Exposure to moisture

Window sills are usually under constant moisture exposure. When it rains or snows, moisture even tends to pool on them.

The moisture eventually finds itself under the paint. When the temperature rises and it tries to evaporate, it generates pressure under the paint and this causes bubbling. With time, the bubbling paint peels off.

Can I paint over peeling paint?

Can I paint over peeling paint

You shouldn’t do it because of two main reasons.

The first is that the old paint will weaken the bonds between the new layer of exterior, or interior, paint, and the wood. This will eventually lead to premature peeling and flaking.

The second reason is that a surface that has flaking paint is not smooth. Applying paint on such a surface will lead to ugly paintwork that is full of bumps and marks.

Therefore, removing old paint with a scraper is a tip that most experts recommend.

How to protect painted window sills

How to protect painted window sills

You can protect your window sills from premature peeling by doing the following.

Use multiple coats of latex paints

Unlike other types of paint, latex paints that are specifically designed for use on the exterior of a home can withstand weather elements. They can comfortably handle the stress of expansion and contraction that usually comes with constant exposure to the elements.

Therefore, using them will definitely help to shield your window sills from the damaging effect of rain and other weather elements.

Use a waterproof sealer

It is not enough to use high-quality paint. To guarantee lasting paintwork, you also need to add extra layers of protection from rain and other elements. The best way to do this is to use a waterproof sealer.

Adding a waterproof sealer will provide an extra protective layer. It will keep the paint from getting in contact with moisture. Some paints can also provide a protective shield against UV rays. Both of these are things that will definitely reduce the odds of premature peeling.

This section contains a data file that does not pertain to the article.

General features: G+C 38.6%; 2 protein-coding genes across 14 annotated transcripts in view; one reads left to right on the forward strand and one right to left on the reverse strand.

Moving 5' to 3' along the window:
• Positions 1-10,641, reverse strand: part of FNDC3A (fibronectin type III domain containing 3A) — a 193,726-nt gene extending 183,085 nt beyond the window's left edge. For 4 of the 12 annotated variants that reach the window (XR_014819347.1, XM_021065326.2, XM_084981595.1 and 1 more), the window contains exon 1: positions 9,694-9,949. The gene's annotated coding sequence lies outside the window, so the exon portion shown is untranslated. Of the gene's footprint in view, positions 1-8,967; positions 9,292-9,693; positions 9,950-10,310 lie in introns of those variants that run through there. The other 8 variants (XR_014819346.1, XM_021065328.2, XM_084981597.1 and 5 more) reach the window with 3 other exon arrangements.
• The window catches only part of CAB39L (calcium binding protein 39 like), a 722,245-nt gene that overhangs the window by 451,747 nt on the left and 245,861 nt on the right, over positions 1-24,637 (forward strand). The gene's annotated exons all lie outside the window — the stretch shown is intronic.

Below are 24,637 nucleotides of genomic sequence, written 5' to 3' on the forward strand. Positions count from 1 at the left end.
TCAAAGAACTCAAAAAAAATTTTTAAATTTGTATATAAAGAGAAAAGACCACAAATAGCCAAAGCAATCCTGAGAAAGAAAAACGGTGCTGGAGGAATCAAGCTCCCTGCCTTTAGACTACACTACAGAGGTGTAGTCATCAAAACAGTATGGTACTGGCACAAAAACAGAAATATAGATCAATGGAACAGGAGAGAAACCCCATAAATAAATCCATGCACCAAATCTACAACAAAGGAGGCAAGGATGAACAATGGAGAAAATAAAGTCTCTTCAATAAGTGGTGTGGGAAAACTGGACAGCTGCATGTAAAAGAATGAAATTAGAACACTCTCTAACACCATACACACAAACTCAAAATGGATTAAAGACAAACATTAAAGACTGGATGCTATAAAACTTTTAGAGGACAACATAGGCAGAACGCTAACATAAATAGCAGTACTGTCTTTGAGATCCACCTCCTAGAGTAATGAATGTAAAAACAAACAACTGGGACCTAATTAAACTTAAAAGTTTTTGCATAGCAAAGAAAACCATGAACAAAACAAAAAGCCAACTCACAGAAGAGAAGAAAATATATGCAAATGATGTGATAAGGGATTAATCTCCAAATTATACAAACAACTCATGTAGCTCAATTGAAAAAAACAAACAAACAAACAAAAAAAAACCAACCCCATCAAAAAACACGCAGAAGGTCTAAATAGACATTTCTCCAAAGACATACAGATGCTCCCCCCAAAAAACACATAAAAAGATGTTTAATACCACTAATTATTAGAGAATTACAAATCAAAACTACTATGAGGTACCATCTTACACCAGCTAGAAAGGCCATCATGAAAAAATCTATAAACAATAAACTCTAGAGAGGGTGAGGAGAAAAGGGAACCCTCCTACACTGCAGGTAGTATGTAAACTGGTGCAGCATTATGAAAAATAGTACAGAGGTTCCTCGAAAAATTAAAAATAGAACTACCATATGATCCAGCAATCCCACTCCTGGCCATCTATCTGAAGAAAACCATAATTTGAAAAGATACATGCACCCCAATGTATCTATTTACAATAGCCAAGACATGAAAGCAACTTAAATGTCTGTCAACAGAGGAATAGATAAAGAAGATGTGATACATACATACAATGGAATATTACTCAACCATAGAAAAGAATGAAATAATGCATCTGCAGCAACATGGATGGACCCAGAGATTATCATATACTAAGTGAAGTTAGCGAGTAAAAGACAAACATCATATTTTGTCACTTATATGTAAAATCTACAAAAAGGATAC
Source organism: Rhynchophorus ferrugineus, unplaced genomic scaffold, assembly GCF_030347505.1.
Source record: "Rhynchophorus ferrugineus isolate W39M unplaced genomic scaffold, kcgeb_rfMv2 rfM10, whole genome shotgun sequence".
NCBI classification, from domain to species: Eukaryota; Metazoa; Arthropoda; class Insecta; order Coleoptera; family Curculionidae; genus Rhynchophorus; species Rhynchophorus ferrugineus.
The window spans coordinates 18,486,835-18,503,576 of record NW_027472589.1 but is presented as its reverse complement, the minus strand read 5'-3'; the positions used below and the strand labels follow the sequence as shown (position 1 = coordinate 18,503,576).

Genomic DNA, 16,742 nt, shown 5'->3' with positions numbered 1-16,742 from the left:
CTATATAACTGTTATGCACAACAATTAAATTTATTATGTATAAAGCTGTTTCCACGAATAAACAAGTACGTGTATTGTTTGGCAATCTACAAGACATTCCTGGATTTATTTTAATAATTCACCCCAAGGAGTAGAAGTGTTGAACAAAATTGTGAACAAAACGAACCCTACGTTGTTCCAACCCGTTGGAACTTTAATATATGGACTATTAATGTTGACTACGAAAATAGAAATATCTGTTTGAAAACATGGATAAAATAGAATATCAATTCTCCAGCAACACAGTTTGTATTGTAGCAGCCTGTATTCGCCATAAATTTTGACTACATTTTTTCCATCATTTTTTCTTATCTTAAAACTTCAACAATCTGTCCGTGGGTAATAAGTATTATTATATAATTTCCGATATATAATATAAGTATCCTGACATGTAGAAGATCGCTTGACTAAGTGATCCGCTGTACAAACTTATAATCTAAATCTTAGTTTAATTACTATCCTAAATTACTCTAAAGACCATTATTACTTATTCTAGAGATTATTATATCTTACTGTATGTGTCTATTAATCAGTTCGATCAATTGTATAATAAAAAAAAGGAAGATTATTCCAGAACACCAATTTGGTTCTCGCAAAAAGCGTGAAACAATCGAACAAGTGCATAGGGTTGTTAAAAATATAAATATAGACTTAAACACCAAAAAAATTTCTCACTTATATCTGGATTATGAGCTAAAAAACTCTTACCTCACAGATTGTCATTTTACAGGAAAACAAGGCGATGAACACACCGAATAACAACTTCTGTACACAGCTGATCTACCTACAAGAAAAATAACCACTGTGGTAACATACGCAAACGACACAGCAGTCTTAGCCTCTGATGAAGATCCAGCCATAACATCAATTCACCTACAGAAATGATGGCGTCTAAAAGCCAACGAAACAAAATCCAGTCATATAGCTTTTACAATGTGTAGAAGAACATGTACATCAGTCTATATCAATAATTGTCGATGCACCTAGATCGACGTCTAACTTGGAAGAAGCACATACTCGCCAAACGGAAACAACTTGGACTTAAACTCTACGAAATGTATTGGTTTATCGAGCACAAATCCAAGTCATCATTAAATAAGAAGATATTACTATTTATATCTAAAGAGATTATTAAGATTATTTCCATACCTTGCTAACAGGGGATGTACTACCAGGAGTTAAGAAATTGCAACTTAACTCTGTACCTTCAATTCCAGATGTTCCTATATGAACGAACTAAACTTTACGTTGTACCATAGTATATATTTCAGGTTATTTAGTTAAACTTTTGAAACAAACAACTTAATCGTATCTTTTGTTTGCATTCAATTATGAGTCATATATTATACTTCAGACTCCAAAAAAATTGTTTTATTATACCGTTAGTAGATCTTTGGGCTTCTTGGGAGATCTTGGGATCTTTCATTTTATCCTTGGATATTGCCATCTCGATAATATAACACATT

Use caulk

Water seepage in the seams is a common cause of this problem. By sealing these seams and window joints with a caulk gun, you will be able to significantly reduce the odds of premature paint peeling. Just make sure that you wipe away any excess caulk with a putty knife to ensure that the seams remain smooth and attractive.

Trim plants and bushes around the window seal

Trim plants and bushes around the window seal

If there are any kinds of growths near your house, you should trim them. This is because plant leaves and stems redirect and retain water. They will thus extend the time that your windowsill will be exposed to moisture. Trimming them will solve this problem.

If you do any of the above, you will be able to reduce the likelihood of ending up with an unattractive window.

Use this free service to find good expert painters near you

If you need help repainting either inside or outside your home, you should use HomeGardenGuides.com.

It offers a free service that quickly matches you with the top-voted local expert painters and companies providing related services.

Using the website, you can get 3 estimates fast by real certified experts in your area in just 2 minutes. Here is how it works.

  1. You scroll to the top of the page and enter your Zip code.
  2. Answer questions about your painting needs and your address
  3. Your details will be forwarded to three local experts and any company that provides related services.
  4. You will then receive a price estimate for the job and some friendly tips that are related to your inquiries

IMPORTANT: There is no obligation to hire. This is a free tool and service to be used at your pleasure.

Ben McInerney
Author: Ben McInerney - is a qualified arborist with 15 plus years of industry experience in Arboriculture. He ran a successful tree service before turning to writing and publishing. Ben is dedicated to providing users with the most accurate up-to-date information on everything trees.